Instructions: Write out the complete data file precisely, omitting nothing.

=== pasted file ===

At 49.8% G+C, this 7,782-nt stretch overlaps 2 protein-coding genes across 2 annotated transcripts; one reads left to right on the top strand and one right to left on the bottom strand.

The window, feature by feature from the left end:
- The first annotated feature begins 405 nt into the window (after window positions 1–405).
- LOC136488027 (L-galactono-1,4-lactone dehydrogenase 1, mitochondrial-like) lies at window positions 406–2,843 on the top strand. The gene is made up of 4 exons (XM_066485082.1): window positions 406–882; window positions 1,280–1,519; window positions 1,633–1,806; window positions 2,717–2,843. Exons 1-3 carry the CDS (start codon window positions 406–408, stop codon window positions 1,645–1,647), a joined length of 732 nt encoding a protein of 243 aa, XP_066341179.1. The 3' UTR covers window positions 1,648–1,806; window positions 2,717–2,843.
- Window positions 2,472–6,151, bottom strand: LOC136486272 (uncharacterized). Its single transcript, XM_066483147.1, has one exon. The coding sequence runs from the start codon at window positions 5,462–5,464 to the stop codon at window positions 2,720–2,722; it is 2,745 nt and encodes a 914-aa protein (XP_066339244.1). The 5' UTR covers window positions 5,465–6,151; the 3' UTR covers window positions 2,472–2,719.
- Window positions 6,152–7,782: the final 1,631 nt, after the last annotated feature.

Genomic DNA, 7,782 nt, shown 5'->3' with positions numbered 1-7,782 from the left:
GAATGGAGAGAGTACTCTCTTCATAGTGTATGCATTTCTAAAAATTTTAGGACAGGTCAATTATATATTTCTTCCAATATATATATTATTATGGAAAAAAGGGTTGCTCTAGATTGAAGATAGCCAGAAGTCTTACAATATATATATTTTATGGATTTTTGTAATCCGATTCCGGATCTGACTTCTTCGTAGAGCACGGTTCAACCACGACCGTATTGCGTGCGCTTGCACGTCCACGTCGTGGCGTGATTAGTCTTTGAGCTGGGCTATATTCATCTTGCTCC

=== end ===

At 49.8% G+C, this 7,782-nt stretch overlaps 2 protein-coding genes across 2 annotated transcripts; one reads left to right on the top strand and one right to left on the bottom strand.

The window, feature by feature from the left end:
- The first annotated feature begins 405 nt into the window (after window positions 1–405).
- LOC136488027 (L-galactono-1,4-lactone dehydrogenase 1, mitochondrial-like) lies at window positions 406–2,843 on the top strand. The gene is made up of 4 exons (XM_066485082.1): window positions 406–882; window positions 1,280–1,519; window positions 1,633–1,806; window positions 2,717–2,843. Exons 1-3 carry the CDS (start codon window positions 406–408, stop codon window positions 1,645–1,647), a joined length of 732 nt encoding a protein of 243 aa, XP_066341179.1. The 3' UTR covers window positions 1,648–1,806; window positions 2,717–2,843.
- Window positions 2,472–6,151, bottom strand: LOC136486272 (uncharacterized). Its single transcript, XM_066483147.1, has one exon. The coding sequence runs from the start codon at window positions 5,462–5,464 to the stop codon at window positions 2,720–2,722; it is 2,745 nt and encodes a 914-aa protein (XP_066339244.1). The 5' UTR covers window positions 5,465–6,151; the 3' UTR covers window positions 2,472–2,719.
- Window positions 6,152–7,782: the final 1,631 nt, after the last annotated feature.

Genomic DNA, 7,782 nt, shown 5'->3' with positions numbered 1-7,782 from the left:
GAATGGAGAGAGTACTCTCTTCATAGTGTATGCATTTCTAAAAATTTTAGGACAGGTCAATTATATATTTCTTCCAATATATATATTATTATGGAAAAAAGGGTTGCTCTAGATTGAAGATAGCCAGAAGTCTTACAATATATATATTTTATGGATTTTTGTAATCCGATTCCGGATCTGACTTCTTCGTAGAGCACGGTTCAACCACGACCGTATTGCGTGCGCTTGCACGTCCACGTCGTGGCGTGATTAGTCTTTGAGCTGGGCTATATTCATCTTGCTCC